Productivity Commission to inquire into fossil fuel taxes and subsidies

It’s good to see that the Productivity Commission has been asked to opine on fossil fuel taxes and subsidies.

Many of the items claimed as fossil fuel subsidies by the Greens are rebates from fuel taxes but fuel taxes themselves are omitted from the calculations. According to the Henry Tax Review, Australia collects around $14 billion per annum in fuel taxes, which far outweighs fuel tax credits and other so-called fossil fuel subsidies, many of which are themselves questionable. There is no doubt that fuel taxes have  a powerful impact on fuel consumption, and therefore reducing greenhouse pollution, as any comparison of the United States (low tax, high consumption), Australia and Europe (high tax, lower consumption) shows.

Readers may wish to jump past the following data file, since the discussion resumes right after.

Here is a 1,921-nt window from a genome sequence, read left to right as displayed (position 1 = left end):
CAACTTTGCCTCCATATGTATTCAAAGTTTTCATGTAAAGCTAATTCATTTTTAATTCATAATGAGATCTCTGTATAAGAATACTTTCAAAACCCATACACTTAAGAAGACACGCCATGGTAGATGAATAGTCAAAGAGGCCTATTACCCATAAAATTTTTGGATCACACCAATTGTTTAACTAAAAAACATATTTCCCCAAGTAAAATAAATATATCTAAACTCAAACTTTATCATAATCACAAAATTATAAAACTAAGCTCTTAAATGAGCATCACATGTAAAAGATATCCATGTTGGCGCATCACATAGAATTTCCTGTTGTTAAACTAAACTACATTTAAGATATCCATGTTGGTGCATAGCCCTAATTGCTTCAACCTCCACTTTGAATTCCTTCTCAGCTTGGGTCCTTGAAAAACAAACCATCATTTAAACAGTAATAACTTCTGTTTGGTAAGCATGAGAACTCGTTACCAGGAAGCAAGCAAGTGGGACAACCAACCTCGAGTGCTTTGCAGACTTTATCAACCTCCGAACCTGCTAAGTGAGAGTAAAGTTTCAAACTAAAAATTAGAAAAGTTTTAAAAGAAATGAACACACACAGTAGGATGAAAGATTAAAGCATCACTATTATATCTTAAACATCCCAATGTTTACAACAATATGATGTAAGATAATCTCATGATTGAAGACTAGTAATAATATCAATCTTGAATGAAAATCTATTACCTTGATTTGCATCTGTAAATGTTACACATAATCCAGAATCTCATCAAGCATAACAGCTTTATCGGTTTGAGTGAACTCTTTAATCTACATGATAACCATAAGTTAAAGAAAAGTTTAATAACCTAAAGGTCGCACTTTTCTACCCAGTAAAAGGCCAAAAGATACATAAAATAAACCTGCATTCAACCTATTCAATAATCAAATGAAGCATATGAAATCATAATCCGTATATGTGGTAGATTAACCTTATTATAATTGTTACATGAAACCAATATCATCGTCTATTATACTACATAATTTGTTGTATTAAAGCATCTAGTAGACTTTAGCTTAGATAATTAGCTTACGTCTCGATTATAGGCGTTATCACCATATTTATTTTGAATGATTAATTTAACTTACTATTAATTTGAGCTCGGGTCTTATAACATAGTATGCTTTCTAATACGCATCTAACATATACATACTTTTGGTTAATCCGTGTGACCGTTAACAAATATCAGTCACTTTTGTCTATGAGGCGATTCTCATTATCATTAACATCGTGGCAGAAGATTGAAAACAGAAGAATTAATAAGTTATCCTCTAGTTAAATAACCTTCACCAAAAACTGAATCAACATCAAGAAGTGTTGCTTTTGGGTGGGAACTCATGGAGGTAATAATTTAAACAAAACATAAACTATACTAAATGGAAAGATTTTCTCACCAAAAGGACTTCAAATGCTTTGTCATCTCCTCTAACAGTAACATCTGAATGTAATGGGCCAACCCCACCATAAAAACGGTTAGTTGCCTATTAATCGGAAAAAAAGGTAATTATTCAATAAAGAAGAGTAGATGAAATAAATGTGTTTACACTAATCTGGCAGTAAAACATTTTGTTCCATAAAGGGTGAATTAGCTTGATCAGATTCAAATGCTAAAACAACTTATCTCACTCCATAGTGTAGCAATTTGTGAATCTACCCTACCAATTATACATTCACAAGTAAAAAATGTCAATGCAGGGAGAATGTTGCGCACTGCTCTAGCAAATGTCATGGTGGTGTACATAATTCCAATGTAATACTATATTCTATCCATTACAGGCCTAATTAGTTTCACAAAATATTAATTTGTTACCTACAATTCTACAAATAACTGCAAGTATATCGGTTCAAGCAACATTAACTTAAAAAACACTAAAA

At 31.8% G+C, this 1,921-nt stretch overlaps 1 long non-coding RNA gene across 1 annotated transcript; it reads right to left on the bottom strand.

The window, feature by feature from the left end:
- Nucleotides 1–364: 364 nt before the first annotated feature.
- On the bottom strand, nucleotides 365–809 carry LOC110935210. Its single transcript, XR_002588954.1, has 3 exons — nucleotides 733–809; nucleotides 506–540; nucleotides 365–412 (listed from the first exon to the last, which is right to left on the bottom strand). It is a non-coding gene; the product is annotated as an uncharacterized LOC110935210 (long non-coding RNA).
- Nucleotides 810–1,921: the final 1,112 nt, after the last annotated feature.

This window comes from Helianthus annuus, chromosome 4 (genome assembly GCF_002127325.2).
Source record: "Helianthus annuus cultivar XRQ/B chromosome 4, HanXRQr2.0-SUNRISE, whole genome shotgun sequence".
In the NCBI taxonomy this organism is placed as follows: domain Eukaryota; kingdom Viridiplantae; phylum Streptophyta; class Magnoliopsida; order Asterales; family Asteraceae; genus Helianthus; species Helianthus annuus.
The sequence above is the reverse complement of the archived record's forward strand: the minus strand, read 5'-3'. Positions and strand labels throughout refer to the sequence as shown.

Any comprehensive analysis of the impact of government policy on energy would also include the costs for consumers of mandatory renewable energy targets, also omitted in Green discussions.

While there is a well-accepted case for skewing the fiscal system further towards reducing greenhouse pollution (as under a carbon tax), it cannot reasonably be argued that the current Australian system favours fossil fuels.